▶️ The Science of Nature: How forest bathing cleanses the soul



Getting a Central Oregonian to believe that spending time in the woods is a healthy lifestyle choice is like shooting fish in a barrel.

Only the barrel is a river and the gun is a fly rod.

But did you know that there is actual science behind why we are better off in the woods? It has to do with your immune system. But I’ll let the woman who literally wrote one of the books on it, tell you more.

“The concept of forest bathing arose in Japan. Doctors Lee and Miyazaki in the 1980s started appreciating the level of mental illness and stress and the high incidents of suicide in Tokyo and started hypothesizing that if they took people outdoors in nature, perhaps that would help them with these mental health issues and their stress levels,” said Dr. Suzanne Bartlett Hackenmiller. “So they started taking people an hour outside of the city into the forest and did practices with them that involved taking nature in through the various senses.”

What some people thought was “woo woo” science, turned out to have real-world science to back it up.

“They did questionnaires on their participants before and after their experiences. They found that memory and attention span were better. Then they took measurements of things like blood pressure and salivary cortisol, which would be a measurement of stress and they found that those levels had improved after this time spent taking nature in just quietly through the senses in this very prescribed way.”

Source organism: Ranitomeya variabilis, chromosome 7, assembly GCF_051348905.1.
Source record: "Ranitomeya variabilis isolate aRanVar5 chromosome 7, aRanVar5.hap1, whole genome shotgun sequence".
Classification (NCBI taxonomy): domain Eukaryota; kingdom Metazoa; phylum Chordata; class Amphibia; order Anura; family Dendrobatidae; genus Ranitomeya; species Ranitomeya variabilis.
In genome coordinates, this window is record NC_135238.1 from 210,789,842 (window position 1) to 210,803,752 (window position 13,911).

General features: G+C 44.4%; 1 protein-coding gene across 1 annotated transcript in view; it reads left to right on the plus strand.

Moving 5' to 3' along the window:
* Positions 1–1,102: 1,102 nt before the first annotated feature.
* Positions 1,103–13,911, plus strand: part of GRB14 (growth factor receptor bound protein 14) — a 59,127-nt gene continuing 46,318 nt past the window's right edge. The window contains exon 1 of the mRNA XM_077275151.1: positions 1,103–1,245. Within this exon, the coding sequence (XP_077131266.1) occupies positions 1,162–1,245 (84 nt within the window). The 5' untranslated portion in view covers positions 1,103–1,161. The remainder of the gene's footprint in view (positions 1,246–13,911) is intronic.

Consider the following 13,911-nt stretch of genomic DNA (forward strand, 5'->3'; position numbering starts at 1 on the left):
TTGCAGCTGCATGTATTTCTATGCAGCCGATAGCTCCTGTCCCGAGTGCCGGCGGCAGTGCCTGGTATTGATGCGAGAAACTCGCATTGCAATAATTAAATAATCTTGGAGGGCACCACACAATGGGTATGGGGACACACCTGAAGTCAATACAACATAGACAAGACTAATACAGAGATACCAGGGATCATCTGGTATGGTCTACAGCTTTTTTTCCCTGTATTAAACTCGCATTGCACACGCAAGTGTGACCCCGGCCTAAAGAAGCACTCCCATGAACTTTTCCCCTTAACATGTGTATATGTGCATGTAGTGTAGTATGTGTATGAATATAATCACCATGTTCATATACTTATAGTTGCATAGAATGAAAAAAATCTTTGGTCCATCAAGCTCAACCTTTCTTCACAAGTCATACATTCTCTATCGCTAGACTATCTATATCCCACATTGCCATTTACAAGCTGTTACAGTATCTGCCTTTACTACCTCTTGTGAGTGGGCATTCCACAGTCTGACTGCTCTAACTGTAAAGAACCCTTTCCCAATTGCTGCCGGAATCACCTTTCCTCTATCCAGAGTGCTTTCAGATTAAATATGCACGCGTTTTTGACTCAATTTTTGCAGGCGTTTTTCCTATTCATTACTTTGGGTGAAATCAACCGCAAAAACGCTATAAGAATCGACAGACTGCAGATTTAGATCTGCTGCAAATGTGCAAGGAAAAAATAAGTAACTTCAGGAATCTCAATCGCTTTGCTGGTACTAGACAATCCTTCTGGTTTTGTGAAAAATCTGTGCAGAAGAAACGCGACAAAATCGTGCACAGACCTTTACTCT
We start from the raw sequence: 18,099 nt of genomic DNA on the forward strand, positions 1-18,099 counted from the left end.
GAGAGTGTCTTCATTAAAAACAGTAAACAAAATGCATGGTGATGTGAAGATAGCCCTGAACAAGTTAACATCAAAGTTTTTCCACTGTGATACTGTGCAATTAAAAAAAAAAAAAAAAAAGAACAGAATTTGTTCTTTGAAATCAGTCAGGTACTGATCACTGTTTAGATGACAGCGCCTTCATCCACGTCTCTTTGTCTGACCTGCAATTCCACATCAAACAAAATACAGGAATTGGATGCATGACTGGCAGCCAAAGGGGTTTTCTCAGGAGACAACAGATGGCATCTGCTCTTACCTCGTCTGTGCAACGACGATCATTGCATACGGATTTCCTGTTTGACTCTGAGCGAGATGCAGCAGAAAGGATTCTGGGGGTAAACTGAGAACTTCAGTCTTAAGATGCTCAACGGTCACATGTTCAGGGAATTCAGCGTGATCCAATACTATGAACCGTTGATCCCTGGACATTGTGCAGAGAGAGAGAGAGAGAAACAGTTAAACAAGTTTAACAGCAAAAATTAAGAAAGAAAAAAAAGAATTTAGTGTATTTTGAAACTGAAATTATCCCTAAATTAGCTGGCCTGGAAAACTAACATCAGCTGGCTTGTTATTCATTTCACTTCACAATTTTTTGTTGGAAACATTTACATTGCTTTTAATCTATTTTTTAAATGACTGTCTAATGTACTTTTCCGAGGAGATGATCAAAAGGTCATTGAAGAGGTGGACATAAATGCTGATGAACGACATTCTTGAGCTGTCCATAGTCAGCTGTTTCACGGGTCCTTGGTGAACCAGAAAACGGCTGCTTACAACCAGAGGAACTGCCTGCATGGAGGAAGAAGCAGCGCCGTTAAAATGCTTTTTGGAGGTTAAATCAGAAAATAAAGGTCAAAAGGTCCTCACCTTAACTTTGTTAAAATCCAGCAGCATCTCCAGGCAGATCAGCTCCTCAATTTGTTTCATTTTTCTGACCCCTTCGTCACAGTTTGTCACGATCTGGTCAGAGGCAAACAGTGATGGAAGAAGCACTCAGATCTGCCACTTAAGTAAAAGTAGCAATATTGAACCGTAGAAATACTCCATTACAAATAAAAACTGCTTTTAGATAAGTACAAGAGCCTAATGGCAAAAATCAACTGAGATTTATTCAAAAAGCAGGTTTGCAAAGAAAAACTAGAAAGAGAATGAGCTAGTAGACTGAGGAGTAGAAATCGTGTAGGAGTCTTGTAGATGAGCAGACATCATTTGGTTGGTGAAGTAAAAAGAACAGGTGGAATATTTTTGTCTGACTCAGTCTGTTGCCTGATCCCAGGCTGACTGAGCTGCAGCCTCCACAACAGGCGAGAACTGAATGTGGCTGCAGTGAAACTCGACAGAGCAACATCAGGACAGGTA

Trees naturally secret certain chemicals, some of which you can smell, but others that actually raise your body’s ability to fight off viruses.

“There are chemicals in plants called phytoncides, and these phytoncides exists in all different plant types. It has been found that they help protect the plant against outside invasion from things like bacteria and viruses and fungi. They also have been found to have anti-inflammatory properties, so they protect the plant against inflammation. “

The research showed that what is good for the tree, is also good for us.

“The exciting thing is that phytoncides have been found to confer the same kinds of benefits to humans that they do to the plants. So they help us with regard to fighting infections, which is a very timely piece of information, is it not, in a time of a global viral pandemic that taking in these phytoncides by just being in contact with nature and with plants helps us also to fight against infections, helps to reduce our levels of inflammation and things like that.”

I’m a meteorologist. And if you want advice about what the weather will be like for you trip into the woods, I’d say talk to me.

But since Hackenmiller is not only a doctor but also the Medical Advisor for the AllTrails mobile app that many of you are familiar with, she’s not only telling you to take a hike, in this case, it’s literally doctor’s orders.



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